Since they were children, most Luxembourgers have heard stories about a scary creature who wears a navy blue uniform and mysteriously appears on buses demanding tickets from every passenger. Those who fail to produce a ticket, the story goes, are forced to pay an awful fine.
While this spooky tale seems right out of a Grimm Brothers book, it’s not inconceivable that officials would try to ensure that passengers pay for transportation. But still, is the so-called bus “kontroller” real or just a myth?
“Total nonsense,” said Tomas Martisek, 34, who moved to Luxembourg in 2009. “Everyone knows the buses here are free. I mean, they are free, right?”
Martine Weber, 57, a lifelong resident of Gasperich, agrees. She says the bus ticket inspector is just a made-up character designed to frighten children into supporting public transport.
“I’ve been taking the buses for 40 years and I’ve never seen one,” she said. “It’s no different than when my mother used to tell me there was a little monster who lived in my nose, and who would bite my finger off if I put it too far inside.”
“Or the recycling center troll who hides in the cardboard bin and spits venom if you throw plastic in,” she added.
Still, others say they believe that the bus ticket inspector actually exists. Marc, a 30-something Luxembourger, claims to have seen one about 15 years ago after an evening of drinking with friends.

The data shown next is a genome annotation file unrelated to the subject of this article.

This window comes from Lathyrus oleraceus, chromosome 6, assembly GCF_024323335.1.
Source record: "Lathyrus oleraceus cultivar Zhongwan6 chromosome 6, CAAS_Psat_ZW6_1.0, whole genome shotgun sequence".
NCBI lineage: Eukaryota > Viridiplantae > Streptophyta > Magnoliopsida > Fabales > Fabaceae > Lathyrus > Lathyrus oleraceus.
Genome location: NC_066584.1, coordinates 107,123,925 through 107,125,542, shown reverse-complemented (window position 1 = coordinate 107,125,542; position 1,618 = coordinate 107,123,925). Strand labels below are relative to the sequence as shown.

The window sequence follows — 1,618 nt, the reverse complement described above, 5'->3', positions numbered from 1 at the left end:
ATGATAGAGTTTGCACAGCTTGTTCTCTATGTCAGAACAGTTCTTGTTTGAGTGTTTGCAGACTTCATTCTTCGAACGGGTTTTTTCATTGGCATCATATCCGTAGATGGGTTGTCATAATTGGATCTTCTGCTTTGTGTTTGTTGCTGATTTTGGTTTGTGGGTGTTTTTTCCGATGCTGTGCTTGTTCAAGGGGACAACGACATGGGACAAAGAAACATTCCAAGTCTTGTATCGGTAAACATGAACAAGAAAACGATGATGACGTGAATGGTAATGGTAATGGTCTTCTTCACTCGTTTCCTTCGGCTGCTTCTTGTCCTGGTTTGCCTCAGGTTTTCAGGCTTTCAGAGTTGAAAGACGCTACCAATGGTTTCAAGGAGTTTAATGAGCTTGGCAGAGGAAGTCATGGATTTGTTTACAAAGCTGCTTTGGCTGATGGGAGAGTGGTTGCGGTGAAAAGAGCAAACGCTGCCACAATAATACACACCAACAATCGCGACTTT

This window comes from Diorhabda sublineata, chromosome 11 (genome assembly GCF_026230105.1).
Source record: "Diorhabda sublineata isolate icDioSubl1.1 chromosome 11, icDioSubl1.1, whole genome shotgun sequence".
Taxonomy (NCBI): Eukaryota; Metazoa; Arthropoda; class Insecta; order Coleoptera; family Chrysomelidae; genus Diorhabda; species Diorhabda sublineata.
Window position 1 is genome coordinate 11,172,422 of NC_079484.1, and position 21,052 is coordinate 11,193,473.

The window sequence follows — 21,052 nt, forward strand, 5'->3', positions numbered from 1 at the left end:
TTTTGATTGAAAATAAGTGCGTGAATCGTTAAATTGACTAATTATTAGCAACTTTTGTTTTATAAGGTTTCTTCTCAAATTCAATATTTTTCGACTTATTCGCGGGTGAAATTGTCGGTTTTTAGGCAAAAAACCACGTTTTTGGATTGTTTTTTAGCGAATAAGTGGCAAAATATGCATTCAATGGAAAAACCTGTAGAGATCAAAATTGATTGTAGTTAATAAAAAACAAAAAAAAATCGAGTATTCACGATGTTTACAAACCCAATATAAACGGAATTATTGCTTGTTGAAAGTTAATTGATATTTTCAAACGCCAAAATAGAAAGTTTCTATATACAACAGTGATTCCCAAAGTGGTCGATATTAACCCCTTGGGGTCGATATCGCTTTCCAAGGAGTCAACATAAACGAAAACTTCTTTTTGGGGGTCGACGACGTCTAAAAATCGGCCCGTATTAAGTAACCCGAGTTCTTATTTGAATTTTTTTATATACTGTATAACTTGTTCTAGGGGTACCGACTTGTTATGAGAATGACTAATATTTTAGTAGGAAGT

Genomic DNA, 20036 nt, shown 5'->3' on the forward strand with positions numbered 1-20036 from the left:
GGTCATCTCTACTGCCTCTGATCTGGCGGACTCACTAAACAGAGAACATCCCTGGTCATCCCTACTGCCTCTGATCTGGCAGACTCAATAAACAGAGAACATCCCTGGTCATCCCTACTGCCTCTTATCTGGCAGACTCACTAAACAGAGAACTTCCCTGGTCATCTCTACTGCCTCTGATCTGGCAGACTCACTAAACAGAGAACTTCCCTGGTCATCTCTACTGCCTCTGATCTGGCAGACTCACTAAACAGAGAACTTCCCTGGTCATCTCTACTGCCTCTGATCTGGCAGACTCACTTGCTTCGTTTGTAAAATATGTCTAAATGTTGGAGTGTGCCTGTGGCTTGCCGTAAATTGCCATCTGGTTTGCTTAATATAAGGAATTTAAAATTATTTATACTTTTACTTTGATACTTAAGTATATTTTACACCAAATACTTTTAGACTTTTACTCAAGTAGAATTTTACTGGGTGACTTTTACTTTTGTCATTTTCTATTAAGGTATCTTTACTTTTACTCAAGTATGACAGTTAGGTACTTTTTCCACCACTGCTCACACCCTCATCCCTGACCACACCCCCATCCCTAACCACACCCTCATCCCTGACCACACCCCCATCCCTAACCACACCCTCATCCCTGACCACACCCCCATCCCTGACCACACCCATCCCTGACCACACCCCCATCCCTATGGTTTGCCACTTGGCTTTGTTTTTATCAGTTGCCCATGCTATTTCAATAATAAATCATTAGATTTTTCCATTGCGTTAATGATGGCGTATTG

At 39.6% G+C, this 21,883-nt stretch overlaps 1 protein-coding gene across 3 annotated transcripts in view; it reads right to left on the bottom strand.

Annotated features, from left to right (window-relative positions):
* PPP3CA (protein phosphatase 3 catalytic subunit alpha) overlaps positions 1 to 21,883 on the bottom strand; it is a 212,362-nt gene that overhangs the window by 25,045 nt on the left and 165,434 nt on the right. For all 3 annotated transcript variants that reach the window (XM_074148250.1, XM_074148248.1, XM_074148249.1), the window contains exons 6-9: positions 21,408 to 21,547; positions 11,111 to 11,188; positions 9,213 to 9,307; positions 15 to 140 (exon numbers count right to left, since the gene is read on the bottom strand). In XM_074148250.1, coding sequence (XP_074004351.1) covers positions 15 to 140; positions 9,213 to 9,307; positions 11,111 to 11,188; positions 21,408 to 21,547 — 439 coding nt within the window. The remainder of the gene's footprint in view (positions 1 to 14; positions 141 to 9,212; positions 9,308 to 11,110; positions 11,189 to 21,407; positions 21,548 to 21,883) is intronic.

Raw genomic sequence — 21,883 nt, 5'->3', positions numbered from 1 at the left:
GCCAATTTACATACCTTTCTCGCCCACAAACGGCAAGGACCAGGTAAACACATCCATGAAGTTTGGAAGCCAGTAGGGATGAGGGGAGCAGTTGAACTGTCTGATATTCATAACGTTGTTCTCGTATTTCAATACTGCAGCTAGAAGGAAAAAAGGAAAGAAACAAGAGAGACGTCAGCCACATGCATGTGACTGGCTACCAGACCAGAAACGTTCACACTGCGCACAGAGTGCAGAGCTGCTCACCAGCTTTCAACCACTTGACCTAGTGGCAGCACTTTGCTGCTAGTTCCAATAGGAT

“He boarded the bus and asked, in a low and terrifying voice, if he could please see our tickets,” he said. “I don’t remember what happened after that because I lost consciousness.”
Still, most reasonable people agree that the idea of a bus ticket inspector is absurd.
“Just suppose this creature got onto a packed bus on a Friday afternoon and started demanding tickets,” said Dr. Janet Fablen, a University of Wiltz horticulturalist who specializes in potato farming. “You’d have passengers hiding under seats, crushing each other while running for the doors, breaking their legs after jumping out the windows.”
“There’s no way that Luxembourg would ever compromise public safety like that just to ensure they aren’t losing a few million euros every month in unpaid fares,” she added.
This is the first in the Wurst’s series “Legendary creatures of Luxembourg.”